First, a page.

A Question of Monkeys
Him: Given enough time, a thousand monkeys typing on a thousand typewriters will produce the complete works of William Shakespeare.
Me: That doesn’t sound right.
Him: A thousand monkeys typing on a thousand typewriters will produce all of William Shakespeare’s works.
Me: I heard you. It’s just not possible.
Him: Yes, it is. There is no time limit.
Me: If there’s one thing I know, it’s monkeys. They’re just not right for the job.
Him: It doesn’t matter. Eventually—
Me: You might want to try English professors.
Me: Instead of monkeys.
Him: Well, that would be faster, but the point is that it could be done with a thousand monkeys.
Me: Are you giving them a copy of The Complete Works of William Shakespeare as a go-by?
Him: No, that would defeat the purpose.
Me: So it has to be monkeys? Well, you don’t have enough.
Him: Enough what? Monkeys? They have an unlimited amount of time, so I don’t need any more.
Me: You can’t work a monkey around the clock. They’re going to have to work in shifts. Even if you were to work the monkeys in 12-hour shifts and only give them one day off a week, you’re going to need 2.33 monkeys to occupy just one typewriter around the clock. That’s 2,333 monkeys to man all of your typewriters. What’s that going to do to your timetable? Don’t get me started on unions. If the monkeys un—
Him: There is no timetable.
Me: Have you thought about the life expectancy of the monkeys? Let’s pretend that all monkeys live a hundred years, which would be pretty optimistic for monkeys working in your sweatshop. That means a fresh supply of monkeys coming in every century. They have to be retrained. I’m sure there’s an orientation for newbs—
Him: The monkeys are immortal and don’t require rest.
Me: That’s fucking awesome. Then why are you tasking them to recreate things that’ve already been written?
Him: They’re only good for random typing.
Me: Don’t you think that there’s a possibility that they might accidentally type Hemingway—or God forbid Dan Brown—first? What if these monsters reverse the order and recreate Angels and Demons before The Da Vinci Code. It really doesn’t matter. Both are going to suck either way, but still no Shakespeare.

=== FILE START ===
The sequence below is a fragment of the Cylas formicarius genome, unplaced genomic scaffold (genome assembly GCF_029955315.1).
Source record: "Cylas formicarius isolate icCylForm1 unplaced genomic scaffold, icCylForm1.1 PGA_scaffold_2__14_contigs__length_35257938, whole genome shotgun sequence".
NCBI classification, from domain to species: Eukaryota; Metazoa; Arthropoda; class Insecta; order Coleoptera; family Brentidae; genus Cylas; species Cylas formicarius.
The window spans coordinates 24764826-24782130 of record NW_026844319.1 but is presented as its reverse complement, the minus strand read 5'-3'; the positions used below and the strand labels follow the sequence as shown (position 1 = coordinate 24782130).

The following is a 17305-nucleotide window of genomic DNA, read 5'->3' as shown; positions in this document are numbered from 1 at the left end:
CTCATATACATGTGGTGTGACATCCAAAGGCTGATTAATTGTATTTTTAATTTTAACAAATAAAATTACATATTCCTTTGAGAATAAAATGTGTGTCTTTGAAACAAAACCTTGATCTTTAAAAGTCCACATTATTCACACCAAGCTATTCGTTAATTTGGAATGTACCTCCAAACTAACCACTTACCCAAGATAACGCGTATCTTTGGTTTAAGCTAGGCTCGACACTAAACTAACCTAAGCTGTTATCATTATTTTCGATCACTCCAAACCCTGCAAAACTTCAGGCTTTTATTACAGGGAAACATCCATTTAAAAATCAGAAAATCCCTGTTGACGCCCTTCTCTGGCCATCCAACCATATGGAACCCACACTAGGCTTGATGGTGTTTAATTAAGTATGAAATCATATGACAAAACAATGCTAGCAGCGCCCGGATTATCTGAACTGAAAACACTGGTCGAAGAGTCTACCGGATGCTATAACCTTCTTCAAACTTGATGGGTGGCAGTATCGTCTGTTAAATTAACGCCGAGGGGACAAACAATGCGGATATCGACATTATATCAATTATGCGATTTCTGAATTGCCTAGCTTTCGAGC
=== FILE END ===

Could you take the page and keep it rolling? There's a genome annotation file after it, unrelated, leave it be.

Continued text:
Him: Given enough time, they would produce both of those literary atrocities, and the Shakespeare, and in both orders.
Me: Then you owe it to society to train some armed monkey guards to kill the typing monkeys if they ever come close to reproducing a Dan Brown novel. Promise me that you’ll do that.
Him: That seems patently unfair. How would they even know if they were randomly about to reproduce a Dan Brown book? The whole point is that the monkeys are inadvertently producing Shakespeare’s works by hitting keys. They’re not trying to produce anything.
Him: Of course. I would wipe out the entire genus before I would let them produce a Dan Brown novel.
Me: That’s a relief. So the monkeys aren’t even trying?
Me: Then you’re going to need a whole lot more monkeys and typewriters.
Him: No, because like I said, they have an infinite amount of time to get it done.
Me: Why do you hate these monkeys so much?
Him: I’m indifferent to the monkeys. I just want them to keep typing away.
Me: Is that why they’re so poorly equipped?
Him: How did you determine that they’re poorly equipped?
Me: When was the last time that you used a typewriter? You could give the monkeys laptops and route them to the same printer. You probably need a good IT guy.
Him: That’s sexist. Anyway, typewriters will do.
Me: You’re talking about thousands of years. Where are you going to get ribbon in a couple of hundred years when they’ve stopped making it and the stocks have run out? Plus, you’re going to need someone to clean the dung out of the moving parts.
Him: Fine. We’ll periodically update the technology, and did you say “dung.”
Me: Do you know anything about monkeys? They love to fling their own feces. Also people never refer to the throwing motion as anything but “flinging.” Isn’t that weird?
Him: I’ll keep them in diapers.
Me: Absolutely disgusting. Why don’t you just culture the Ebola and infect them yourself.
Him: What do you propose?
Me: A single robot could have this done in under five minutes.